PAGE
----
Bath time in our house usually involves plenty of suds, rubber ducks, and the occasional soapy stoush.
But this time around it’s in the driveway and it involves our four-wheeled boarder, otherwise known as a Mazda CX-9. Something of a farewell pressie for a car that has endured plenty.
Like carbon-dating rocks, the back seat is a receptacle for all that has gone on over its six months of duty.
Sand, crumbs, and the occasional raisin are expertly arranged with a plastic wrapper buried near a seatbelt buckle. All reminders of trips to the country, dozens of beach runs, and months of Saturday sport.
Washing the Soul Red exterior reinforces the CX-9’s lofty dimensions. Extra stretching is needed to cover the extremities of the roof and, while it has 10-spoke wheels, their simple design makes it easy to sponge off a light coating of brake dust.
Its lengthy body was a boon for friends and family who hitched a ride. The ability to put a car seat in the very back row was a big win when employed occasionally, and was some consolation for the CX-9’s lack of air vents way aft.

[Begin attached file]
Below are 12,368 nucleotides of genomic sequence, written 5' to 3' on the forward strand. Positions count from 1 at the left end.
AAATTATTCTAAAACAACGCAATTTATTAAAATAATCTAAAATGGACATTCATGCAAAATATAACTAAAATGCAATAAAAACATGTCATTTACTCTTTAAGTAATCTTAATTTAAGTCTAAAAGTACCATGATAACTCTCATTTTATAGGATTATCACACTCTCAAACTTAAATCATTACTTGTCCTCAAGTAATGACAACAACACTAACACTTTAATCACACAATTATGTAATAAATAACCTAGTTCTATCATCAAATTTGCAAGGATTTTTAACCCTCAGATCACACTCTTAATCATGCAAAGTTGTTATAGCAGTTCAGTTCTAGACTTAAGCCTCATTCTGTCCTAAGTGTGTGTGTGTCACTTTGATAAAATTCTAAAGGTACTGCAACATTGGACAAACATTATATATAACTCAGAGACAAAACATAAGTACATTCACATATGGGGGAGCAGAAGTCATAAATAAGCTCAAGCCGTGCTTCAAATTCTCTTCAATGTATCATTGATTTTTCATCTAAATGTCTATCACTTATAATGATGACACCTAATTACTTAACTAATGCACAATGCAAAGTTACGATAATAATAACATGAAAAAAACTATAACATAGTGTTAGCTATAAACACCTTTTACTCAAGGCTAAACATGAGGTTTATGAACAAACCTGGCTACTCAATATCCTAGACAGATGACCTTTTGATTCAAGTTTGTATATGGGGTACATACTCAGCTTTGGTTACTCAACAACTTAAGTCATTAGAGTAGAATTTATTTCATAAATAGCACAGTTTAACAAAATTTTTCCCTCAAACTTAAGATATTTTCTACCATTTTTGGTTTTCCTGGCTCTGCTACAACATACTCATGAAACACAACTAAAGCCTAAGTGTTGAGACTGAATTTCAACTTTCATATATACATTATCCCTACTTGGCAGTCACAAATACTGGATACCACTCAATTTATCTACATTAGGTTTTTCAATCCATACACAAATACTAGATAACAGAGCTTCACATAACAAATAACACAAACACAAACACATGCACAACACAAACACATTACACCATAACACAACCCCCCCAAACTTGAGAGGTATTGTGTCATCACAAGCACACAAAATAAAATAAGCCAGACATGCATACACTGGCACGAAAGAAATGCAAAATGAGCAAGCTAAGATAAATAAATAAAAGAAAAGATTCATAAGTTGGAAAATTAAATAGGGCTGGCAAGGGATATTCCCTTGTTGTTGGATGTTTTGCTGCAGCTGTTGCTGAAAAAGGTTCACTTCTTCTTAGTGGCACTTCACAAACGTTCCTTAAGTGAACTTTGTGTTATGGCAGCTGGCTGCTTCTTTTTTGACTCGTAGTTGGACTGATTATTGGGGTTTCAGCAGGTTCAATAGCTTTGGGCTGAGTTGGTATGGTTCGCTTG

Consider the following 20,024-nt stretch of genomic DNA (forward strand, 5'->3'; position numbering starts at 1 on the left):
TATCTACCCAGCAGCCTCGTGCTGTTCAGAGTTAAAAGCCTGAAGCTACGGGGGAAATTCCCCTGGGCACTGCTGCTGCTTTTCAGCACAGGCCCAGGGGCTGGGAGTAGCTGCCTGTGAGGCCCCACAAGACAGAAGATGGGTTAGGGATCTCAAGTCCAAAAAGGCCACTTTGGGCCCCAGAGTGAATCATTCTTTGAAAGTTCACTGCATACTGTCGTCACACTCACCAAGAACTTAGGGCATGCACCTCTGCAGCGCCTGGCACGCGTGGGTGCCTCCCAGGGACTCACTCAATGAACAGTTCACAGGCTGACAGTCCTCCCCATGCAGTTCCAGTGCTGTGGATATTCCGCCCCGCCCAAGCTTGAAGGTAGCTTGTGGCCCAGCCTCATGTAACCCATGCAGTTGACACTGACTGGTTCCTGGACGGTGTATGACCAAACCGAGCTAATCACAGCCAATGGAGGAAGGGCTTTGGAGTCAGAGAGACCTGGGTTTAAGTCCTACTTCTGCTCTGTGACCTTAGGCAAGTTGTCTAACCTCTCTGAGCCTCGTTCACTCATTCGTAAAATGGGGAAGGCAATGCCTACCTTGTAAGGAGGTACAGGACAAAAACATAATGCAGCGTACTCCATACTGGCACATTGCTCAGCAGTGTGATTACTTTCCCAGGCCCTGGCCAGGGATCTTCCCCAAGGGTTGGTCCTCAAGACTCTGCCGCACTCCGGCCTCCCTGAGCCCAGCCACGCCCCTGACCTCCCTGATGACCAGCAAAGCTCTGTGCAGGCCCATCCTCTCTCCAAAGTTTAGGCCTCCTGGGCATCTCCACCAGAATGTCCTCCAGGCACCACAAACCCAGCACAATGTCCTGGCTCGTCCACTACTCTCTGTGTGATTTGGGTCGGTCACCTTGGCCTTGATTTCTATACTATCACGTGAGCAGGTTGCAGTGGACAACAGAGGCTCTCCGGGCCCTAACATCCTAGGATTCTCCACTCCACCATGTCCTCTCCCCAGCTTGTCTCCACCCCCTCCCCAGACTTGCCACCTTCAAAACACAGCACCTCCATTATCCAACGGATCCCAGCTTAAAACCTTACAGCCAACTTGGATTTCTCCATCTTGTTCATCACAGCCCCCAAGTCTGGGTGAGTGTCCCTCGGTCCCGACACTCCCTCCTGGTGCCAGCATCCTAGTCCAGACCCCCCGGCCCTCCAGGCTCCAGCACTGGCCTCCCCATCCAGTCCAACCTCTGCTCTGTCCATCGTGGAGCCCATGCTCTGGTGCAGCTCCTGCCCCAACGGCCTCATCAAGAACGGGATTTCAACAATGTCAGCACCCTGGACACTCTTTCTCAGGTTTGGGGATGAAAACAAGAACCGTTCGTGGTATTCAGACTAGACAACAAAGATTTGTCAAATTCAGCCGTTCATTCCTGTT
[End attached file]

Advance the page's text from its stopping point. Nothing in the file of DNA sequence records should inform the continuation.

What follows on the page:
Running on 20-inch rubber means some gribbles over small imperfections, but the inherent suppleness of its MacPherson strut front and multi-link rear made for respectable plushness. Mixed in with some meatiness to the steering, its mannerisms are something appreciated on a final fling up a local set of twisties.
It’s quiet, too; for a brand with its fair share of tyre-roaring models, the CX-9 defies expectations, cementing its position as a seriously relaxed cruiser.
While its all-wheel drive was never wholly put to the test, its presence made it easier to utilise the full 420Nm on faster gravel blasts, and all but eliminates the front-wheel chirp of 2WD CX-9s, although firing out of an intersection can occasionally elicit some slip.
Alternating between ULP and 98-octane showed there was an edge with the latter. But it was mainly top-end, way out of the engine’s natural habitat.
Besides, the chances of bettering its 8.8L/100km official figure on any fuel were slim, short of meandering along a country road.
For suburban duties there’s a higher price to be paid, right down to the (now departed) kid droppings.
Read part four of our Mazda Cx-9 Azami long-term review here!
First published in the September 2017 issue of Wheels Magazine, Australia’s most experienced and most trusted car magazine since 1953.